The villain of the story is Haman, an arrogant, egotistical advisor to the king. Haman hated Mordecai because Mordecai refused to bow down to Haman, so Haman plotted to destroy the Jewish people. In a speech that is all too familiar to Jews, Haman told the king, “There is a certain people scattered abroad and dispersed among the peoples in all the provinces of your realm. Their laws are different from those of every other people’s, and they do not observe the king’s laws; therefore it is not befitting the king to tolerate them.” Esther 3:8. The king gave the fate of the Jewish people to Haman, to do as he pleased to them. Haman planned to exterminate all of the Jews.
Mordecai persuaded Esther to speak to the king on behalf of the Jewish people. This was a dangerous thing for Esther to do, because anyone who came into the king’s presence without being summoned could be put to death, and she had not been summoned. Esther fasted for three days to prepare herself, then went into the king. He welcomed her. Later, she told him of Haman’s plot against her people. The Jewish people were saved, and Haman and his ten sons were hanged on the gallows that had been prepared for Mordecai.
estherA 1651 painting by the Dutch artist Jan Victors depicts the scene from the Book of Esther in which the queen confronts Haman at a banquet with her husband
America and the Jews
This morning, Benjamin Netanyahu, prime minister of Israel delivered a historic address to the Congress of the United States of America. He alluded to the face of Moses staring down upon the chamber but neglected to mention that Moses is the only face depicted full-on rather than in profile. Moses enjoys special placement in America’s great hall of government.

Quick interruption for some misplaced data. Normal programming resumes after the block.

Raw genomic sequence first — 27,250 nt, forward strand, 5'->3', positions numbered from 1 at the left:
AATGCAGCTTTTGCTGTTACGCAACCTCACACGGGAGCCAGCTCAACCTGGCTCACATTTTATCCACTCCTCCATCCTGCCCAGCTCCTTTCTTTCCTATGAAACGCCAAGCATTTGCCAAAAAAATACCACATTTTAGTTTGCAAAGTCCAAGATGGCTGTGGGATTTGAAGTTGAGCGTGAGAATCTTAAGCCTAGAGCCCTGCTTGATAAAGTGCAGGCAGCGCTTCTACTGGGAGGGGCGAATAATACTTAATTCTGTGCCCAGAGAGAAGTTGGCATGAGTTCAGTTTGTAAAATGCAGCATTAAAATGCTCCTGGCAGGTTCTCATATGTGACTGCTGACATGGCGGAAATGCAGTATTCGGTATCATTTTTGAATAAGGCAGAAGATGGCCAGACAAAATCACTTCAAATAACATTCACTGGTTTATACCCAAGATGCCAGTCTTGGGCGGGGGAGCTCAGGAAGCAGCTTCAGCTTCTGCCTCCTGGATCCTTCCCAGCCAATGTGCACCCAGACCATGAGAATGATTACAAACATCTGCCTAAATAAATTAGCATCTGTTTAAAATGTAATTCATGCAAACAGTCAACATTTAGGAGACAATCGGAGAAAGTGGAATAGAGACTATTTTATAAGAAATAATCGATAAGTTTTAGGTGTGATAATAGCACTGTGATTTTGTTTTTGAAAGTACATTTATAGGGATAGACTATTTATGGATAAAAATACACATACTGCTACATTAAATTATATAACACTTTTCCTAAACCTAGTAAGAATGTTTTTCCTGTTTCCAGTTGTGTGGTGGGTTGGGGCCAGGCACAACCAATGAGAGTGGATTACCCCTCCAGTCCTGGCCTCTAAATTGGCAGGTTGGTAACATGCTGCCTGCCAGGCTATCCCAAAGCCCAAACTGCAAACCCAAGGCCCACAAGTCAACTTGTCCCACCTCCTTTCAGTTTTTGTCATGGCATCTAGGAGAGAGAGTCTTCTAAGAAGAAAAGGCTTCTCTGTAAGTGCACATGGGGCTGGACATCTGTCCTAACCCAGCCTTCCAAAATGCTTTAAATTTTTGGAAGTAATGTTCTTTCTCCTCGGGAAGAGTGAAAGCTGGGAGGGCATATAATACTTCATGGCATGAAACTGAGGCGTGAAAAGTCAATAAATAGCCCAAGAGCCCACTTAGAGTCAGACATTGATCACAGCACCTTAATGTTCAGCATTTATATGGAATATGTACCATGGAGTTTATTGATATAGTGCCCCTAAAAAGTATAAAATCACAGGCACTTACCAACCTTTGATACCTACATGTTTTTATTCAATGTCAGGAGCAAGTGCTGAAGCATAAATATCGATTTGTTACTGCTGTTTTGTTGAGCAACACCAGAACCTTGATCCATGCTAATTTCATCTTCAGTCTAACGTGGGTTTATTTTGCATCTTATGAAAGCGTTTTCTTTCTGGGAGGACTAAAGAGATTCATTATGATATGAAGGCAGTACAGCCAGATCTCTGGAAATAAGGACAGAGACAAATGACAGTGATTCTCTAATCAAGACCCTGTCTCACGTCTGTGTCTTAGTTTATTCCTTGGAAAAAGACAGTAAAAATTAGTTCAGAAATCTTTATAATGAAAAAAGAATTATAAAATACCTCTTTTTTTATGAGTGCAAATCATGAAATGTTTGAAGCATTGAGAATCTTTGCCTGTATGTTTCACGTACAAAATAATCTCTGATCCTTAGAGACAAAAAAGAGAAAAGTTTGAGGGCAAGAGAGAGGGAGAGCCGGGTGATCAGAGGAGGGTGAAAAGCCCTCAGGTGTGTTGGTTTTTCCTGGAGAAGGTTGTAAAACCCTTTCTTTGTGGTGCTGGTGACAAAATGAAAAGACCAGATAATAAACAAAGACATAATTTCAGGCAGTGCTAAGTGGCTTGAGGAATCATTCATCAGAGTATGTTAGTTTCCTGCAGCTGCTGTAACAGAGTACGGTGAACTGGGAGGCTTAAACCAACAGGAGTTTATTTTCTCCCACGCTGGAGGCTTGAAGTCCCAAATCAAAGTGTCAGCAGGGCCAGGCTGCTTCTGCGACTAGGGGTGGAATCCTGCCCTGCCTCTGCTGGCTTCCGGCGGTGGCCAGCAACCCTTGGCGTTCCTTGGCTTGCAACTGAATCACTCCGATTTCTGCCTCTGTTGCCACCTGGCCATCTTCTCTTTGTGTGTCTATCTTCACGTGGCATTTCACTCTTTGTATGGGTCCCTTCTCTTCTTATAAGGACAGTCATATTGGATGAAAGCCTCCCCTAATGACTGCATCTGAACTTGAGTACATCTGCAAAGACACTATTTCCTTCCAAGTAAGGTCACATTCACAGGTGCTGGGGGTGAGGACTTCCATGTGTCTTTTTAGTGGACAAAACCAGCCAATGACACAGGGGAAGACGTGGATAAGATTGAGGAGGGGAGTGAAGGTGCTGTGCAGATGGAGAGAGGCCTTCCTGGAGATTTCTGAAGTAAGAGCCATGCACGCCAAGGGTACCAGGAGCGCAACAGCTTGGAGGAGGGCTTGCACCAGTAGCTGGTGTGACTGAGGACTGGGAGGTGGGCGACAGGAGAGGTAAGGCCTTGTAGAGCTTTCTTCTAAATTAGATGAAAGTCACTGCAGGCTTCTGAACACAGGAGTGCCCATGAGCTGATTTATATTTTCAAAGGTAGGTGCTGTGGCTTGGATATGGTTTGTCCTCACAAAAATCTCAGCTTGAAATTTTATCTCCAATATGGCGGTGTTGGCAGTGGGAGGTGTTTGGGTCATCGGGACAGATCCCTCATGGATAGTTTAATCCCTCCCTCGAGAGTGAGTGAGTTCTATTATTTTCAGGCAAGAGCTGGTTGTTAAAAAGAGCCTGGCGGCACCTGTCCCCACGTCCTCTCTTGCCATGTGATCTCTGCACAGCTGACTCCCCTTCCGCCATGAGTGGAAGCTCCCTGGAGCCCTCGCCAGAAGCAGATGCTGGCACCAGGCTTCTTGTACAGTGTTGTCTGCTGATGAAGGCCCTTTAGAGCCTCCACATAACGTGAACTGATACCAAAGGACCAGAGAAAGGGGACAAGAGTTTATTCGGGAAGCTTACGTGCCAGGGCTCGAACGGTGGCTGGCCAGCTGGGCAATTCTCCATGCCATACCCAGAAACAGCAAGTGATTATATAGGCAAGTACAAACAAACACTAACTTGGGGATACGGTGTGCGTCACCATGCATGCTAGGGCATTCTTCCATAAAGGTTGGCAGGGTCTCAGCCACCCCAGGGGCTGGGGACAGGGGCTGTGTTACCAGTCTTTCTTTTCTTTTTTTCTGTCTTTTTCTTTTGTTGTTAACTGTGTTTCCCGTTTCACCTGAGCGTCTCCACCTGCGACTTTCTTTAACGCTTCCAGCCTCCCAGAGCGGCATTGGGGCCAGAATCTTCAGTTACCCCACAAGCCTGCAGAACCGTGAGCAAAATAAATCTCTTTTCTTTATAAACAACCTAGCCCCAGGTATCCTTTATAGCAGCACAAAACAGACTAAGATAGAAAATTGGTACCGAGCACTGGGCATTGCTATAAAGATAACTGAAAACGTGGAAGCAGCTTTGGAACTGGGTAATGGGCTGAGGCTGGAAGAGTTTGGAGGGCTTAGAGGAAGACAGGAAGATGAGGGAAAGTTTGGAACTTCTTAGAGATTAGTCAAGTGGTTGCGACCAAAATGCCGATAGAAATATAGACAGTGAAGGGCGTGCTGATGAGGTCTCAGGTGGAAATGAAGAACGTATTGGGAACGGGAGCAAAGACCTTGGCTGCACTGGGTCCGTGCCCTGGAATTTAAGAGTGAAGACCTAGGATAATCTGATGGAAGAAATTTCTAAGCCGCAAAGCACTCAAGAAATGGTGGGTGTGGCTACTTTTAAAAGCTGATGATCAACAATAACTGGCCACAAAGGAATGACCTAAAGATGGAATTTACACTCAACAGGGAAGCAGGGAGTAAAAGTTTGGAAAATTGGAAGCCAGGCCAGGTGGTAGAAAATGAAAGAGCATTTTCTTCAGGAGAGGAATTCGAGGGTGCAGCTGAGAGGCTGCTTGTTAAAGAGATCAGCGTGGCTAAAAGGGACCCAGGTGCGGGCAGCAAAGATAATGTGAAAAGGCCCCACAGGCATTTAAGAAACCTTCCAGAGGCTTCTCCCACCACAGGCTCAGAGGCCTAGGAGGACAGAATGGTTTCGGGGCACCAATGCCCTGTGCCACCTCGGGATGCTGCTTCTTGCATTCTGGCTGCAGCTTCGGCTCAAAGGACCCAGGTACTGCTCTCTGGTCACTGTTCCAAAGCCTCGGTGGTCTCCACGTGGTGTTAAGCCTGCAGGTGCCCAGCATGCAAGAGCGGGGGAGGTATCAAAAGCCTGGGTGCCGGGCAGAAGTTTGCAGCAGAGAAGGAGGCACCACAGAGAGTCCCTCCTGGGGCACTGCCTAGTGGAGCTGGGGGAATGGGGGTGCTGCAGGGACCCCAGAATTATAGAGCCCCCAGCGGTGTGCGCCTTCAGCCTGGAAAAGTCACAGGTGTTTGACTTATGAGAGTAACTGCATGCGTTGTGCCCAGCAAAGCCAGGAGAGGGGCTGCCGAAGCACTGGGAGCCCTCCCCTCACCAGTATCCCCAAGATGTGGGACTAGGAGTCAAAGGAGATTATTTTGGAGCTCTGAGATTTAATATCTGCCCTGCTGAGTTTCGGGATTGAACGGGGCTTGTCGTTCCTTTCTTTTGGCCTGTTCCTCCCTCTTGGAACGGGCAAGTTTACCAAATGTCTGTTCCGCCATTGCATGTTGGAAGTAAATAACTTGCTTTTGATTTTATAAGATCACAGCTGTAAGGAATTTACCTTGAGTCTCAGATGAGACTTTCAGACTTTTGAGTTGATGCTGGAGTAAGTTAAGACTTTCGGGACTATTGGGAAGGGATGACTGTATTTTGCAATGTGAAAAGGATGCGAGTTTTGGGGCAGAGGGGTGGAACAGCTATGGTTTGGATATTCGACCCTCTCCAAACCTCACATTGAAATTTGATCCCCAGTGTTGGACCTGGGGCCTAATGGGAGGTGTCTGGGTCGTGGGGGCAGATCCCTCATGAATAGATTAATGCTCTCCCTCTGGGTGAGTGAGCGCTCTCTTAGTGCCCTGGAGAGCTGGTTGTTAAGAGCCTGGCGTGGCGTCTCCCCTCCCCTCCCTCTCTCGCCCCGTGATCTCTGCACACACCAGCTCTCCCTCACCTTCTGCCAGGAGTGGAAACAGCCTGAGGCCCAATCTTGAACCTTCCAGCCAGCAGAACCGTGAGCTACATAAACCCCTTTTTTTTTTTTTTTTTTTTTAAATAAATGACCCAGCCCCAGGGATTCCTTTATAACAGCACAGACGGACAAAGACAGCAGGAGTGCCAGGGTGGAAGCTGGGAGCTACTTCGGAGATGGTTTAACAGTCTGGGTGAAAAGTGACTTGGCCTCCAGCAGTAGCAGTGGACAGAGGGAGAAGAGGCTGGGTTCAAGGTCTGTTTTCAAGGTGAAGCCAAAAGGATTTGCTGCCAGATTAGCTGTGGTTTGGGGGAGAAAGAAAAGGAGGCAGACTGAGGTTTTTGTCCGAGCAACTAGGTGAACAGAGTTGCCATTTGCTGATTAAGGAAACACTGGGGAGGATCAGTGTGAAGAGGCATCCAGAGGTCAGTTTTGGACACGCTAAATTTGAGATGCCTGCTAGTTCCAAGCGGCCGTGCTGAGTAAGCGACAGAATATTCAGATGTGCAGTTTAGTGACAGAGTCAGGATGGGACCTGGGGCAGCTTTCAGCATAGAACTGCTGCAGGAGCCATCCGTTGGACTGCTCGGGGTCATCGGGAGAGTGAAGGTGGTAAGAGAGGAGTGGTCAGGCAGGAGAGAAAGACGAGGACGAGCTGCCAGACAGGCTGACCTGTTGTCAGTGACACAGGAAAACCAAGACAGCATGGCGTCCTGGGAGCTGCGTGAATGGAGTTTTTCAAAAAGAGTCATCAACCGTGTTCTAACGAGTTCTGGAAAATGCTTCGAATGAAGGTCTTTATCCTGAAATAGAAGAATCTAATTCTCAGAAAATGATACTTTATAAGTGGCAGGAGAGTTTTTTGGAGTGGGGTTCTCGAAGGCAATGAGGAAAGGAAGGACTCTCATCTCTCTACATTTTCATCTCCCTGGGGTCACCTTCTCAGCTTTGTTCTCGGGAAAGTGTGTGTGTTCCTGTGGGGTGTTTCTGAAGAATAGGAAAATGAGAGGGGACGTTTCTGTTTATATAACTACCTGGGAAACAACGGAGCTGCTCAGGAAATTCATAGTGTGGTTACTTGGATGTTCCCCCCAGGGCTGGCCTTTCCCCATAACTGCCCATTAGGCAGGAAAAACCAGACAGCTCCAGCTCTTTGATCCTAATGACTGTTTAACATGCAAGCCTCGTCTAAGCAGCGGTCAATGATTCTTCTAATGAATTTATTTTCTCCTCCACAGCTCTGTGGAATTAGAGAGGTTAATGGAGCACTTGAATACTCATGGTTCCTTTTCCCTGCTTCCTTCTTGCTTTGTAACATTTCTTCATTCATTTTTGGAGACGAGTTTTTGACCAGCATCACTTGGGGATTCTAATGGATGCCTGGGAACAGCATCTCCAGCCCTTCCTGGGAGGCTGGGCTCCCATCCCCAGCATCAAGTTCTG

Over 200 years ago, Benjamin Franklin and Thomas Jefferson proposed depicting the Israelite’s exodus from Egypt upon the Great Seal of the United States. How remarkable that the new world should consider featuring on its great seal, the Israelites, a nation so symbolic of the old world. They associated the birth of America with the Hebrews for the same reason that motivates many Americans today to view Israel and the Jews in a special light
No country has been a more stalwart friend of Israel than America and no other society has ever been more hospitable to its Jewish population. In no other nation has any Jewish community enjoyed a longer period of tranquillity and affluence. The bond between America and her Jews is so conspicuous that it has even attracted foreign attention. Hundreds of books have been published in Europe, Asia and many Islamic countries, that chronicle the extraordinary prominence that Jews enjoy in America. Life has been good for American Jews.